CLINTON'S COMMERCE NOMINEE IS OPPOSED BY KEY SENATOR

CLINTON'S COMMERCE NOMINEE IS OPPOSED BY KEY SENATOR

Protesting U.S. agricultural-trade policy, Sen. Kent Conrad, D-N.D., said he will block the confirmation of Jeffrey Garten as undersecretary of Commerce, further clouding prospects for the nomination.

At a hearing before the Senate Finance Committee, Sen. Conrad criticized a

draft farm-trade accord with Europe as an "attack on the American farmer" and said Mr. Garten did not understand the threat posed by foreign agricultural subsidies.As evidence of this, he waved a 1992 article by Mr. Garten in the magazine Foreign Affairs, which advised then President-elect Clinton to accept an ''imperfect" deal on agriculture to obtain a broader world-trade deal in the Uruguay Round of talks. More important for the United States, he said, were gains on freer trade in financial services, fewer investment curbs and better protection overseas for copyrights and patents.

''If there is a good time for Clinton to fight the farm lobby, it is at the beginning of his term," Mr. Garten wrote in that article.

In an interview after the hearing, Sen. Conrad confirmed that he would ''put a hold" on Mr. Garten's confirmation by the Senate, using an informal rule that allows any senator to block action on a nominee.

"I informed the chairman (Sen. Daniel Patrick Moynihan, D-N.Y.) that I did intend to put a hold on the nomination," Sen. Conrad said. "I would like to hear some explanation from Mr. Garten on his comments and some recognition

from the administration that we seem to be heading into an agreement that will permit other countries to continue subsidizing and steal our markets."

Although the Commerce Department does not take the lead on agricultural issues, Mr. Garten would sit on a key interagency committee that makes most trade-policy decisions. "We've lost many times in that process," the senator said.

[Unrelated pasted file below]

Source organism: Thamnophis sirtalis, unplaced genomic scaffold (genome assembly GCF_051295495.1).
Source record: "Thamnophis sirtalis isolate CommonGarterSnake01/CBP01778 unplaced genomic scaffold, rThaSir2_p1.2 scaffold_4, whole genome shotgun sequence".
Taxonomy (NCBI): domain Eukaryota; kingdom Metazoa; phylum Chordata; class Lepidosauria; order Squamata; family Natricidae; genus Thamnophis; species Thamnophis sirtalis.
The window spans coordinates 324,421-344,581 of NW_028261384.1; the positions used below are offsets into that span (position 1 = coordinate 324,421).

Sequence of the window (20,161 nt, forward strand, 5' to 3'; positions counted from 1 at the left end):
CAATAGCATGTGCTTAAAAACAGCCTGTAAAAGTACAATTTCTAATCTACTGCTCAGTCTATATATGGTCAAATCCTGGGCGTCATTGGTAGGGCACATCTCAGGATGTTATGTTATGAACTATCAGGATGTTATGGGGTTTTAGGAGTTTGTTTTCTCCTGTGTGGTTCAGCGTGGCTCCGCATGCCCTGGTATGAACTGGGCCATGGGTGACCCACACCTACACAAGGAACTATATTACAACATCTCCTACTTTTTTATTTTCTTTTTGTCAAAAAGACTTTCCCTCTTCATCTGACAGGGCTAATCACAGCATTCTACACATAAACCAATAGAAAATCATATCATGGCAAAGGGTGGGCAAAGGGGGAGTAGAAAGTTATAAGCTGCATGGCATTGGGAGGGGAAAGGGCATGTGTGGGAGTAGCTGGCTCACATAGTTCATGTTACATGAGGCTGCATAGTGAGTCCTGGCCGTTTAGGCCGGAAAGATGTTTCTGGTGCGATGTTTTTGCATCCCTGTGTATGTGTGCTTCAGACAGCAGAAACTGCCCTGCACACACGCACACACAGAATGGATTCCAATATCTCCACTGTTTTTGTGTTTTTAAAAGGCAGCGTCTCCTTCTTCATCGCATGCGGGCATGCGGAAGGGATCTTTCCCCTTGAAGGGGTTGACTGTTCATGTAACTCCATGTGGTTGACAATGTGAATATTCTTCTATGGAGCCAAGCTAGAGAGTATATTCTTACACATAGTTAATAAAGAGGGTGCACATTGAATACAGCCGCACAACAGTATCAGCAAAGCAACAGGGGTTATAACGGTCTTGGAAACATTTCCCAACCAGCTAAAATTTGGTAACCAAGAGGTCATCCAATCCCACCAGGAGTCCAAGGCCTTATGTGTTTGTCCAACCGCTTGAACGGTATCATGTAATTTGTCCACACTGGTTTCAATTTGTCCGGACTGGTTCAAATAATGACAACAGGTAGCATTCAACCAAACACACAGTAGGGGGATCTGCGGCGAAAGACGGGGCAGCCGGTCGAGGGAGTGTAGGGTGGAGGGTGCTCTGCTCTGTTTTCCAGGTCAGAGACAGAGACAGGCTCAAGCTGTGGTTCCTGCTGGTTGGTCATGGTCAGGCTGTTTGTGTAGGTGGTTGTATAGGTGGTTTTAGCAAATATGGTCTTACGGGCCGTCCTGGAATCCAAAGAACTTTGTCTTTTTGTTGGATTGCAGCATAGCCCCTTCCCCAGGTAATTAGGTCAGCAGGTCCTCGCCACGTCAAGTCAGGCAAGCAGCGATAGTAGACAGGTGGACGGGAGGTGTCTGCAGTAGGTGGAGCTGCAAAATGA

Sen. Conrad said that a November 1992 agreement with the European Community will allow EC governments to continue massive farm subsidies that drive down commodity prices and displace American farm exports. The agreement calls for cuts of between 24 percent and 36 percent, but does not adequately restrain European export subsidies, he said.

It is not unusual for a senator to briefly hold up a nomination to make a point, but Mr. Garten has the added problem of a challenge from Sen. Donald Riegle, D-Mich., chairman of the Senate Banking Committee and a powerful critic of Japanese trade practices.

The Banking Committee, which must also approve Mr. Garten before his nomination can be sent to the full Senate, has yet to even schedule a hearing. Sen. Riegle, who is leading opposition to the North American Free Trade Agreement in Congress, is reportedly dismayed by Mr. Garten's work in 1991 as a high priced "adviser" for Japanese car giant Toyota.

Commerce Secretary Ron Brown has had an unusually difficult time getting his top aides nominated and confirmed, suggesting that the department's traditionally weak role in making trade policy has been further undermined in the Clinton adminstration.